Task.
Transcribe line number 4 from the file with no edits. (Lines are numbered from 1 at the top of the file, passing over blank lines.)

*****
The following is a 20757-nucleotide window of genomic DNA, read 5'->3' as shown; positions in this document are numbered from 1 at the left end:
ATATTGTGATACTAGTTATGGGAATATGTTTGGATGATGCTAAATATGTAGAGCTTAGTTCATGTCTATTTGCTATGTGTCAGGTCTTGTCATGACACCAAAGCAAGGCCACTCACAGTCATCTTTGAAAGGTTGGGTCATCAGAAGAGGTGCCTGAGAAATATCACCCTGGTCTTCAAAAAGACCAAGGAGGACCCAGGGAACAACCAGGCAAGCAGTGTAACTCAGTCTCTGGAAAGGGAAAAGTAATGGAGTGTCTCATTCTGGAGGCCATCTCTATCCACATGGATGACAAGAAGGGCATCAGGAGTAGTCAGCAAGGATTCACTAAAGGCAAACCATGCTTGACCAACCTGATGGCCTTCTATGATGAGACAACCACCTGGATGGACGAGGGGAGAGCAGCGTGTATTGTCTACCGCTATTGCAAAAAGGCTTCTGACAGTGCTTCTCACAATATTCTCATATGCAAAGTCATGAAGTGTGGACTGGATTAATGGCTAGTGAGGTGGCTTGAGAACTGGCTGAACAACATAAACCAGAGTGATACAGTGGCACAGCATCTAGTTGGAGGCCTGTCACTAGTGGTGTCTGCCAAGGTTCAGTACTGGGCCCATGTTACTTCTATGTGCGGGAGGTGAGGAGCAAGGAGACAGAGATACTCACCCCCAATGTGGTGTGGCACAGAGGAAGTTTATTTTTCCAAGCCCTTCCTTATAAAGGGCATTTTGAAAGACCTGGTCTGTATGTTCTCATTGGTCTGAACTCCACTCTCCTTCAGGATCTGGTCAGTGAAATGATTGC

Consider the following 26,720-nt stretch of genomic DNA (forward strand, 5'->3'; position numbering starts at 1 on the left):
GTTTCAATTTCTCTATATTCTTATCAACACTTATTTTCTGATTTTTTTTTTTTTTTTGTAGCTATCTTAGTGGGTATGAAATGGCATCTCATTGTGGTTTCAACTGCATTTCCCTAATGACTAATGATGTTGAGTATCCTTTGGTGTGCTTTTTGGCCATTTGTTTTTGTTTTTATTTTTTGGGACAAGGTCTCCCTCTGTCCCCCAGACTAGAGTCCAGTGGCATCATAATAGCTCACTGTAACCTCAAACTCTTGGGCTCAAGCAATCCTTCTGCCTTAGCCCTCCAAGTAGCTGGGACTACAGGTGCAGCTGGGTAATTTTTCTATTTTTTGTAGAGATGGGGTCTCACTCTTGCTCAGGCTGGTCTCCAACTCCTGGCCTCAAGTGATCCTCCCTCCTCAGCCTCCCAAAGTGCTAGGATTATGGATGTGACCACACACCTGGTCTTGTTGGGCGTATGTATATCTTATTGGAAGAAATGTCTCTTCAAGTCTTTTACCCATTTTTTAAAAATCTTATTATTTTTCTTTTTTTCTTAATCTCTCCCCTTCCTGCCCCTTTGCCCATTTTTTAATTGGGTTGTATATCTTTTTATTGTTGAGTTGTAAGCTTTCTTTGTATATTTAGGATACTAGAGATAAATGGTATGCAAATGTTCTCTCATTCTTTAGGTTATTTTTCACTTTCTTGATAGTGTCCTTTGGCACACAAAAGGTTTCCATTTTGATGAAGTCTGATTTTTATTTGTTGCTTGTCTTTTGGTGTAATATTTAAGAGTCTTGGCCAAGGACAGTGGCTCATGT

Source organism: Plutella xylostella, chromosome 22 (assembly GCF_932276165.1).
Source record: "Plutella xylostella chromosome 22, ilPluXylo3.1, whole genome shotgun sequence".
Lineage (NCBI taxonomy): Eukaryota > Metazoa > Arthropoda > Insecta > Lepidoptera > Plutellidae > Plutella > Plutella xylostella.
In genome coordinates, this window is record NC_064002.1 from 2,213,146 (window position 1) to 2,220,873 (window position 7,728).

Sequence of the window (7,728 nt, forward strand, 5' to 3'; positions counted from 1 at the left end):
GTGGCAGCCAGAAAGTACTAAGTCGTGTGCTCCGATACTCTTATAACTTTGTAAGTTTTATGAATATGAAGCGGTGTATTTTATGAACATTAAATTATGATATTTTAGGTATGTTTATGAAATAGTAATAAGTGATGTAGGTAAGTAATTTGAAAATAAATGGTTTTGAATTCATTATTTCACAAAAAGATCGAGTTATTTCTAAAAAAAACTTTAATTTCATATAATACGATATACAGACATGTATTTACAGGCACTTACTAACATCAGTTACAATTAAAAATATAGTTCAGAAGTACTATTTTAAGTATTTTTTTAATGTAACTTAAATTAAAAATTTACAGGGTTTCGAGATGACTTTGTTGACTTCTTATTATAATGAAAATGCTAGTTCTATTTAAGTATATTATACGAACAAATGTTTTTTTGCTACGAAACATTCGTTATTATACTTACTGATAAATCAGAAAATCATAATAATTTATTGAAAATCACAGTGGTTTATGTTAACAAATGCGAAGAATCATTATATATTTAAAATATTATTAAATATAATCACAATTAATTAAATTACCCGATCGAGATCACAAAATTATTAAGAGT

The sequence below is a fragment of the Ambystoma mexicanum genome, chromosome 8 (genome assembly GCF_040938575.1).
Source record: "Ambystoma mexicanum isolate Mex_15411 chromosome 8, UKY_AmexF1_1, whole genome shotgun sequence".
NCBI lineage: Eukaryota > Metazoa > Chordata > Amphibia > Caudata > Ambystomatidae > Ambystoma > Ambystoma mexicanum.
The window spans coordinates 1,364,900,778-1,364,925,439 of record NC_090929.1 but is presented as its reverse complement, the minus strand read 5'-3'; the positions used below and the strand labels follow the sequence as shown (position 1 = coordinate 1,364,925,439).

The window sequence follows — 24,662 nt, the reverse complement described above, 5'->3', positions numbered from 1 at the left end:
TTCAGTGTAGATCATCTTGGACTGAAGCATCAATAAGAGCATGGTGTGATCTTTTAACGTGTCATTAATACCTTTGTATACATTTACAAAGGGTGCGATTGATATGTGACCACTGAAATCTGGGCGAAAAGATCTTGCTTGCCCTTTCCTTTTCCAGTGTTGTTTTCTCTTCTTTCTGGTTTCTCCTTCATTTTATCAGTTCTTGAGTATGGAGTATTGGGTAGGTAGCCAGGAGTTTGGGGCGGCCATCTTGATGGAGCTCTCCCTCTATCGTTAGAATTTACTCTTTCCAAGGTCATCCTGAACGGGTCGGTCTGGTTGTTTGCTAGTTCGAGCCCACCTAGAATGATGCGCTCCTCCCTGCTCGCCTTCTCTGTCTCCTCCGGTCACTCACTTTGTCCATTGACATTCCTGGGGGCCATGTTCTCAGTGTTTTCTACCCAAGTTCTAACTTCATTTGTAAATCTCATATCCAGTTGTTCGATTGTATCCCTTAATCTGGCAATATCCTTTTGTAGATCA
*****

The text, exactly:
GTTTCAATTTCTCTATATTCTTATCAACACTTATTTTCTGATTTTTTTTTTTTTTTTGTAGCTATCTTAGTGGGTATGAAATGGCATCTCATTGTGGTTTCAACTGCATTTCCCTAATGACTAATGATGTTGAGTATCCTTTGGTGTGCTTTTTGGCCATTTGTTTTTGTTTTTATTTTTTGGGACAAGGTCTCCCTCTGTCCCCCAGACTAGAGTCCAGTGGCATCATAATAGCTCACTGTAACCTCAAACTCTTGGGCTCAAGCAATCCTTCTGCCTTAGCCCTCCAAGTAGCTGGGACTACAGGTGCAGCTGGGTAATTTTTCTATTTTTTGTAGAGATGGGGTCTCACTCTTGCTCAGGCTGGTCTCCAACTCCTGGCCTCAAGTGATCCTCCCTCCTCAGCCTCCCAAAGTGCTAGGATTATGGATGTGACCACACACCTGGTCTTGTTGGGCGTATGTATATCTTATTGGAAGAAATGTCTCTTCAAGTCTTTTACCCATTTTTTAAAAATCTTATTATTTTTCTTTTTTTCTTAATCTCTCCCCTTCCTGCCCCTTTGCCCATTTTTTAATTGGGTTGTATATCTTTTTATTGTTGAGTTGTAAGCTTTCTTTGTATATTTAGGATACTAGAGATAAATGGTATGCAAATGTTCTCTCATTCTTTAGGTTATTTTTCACTTTCTTGATAGTGTCCTTTGGCACACAAAAGGTTTCCATTTTGATGAAGTCTGATTTTTATTTGTTGCTTGTCTTTTGGTGTAATATTTAAGAGTCTTGGCCAAGGACAGTGGCTCATGT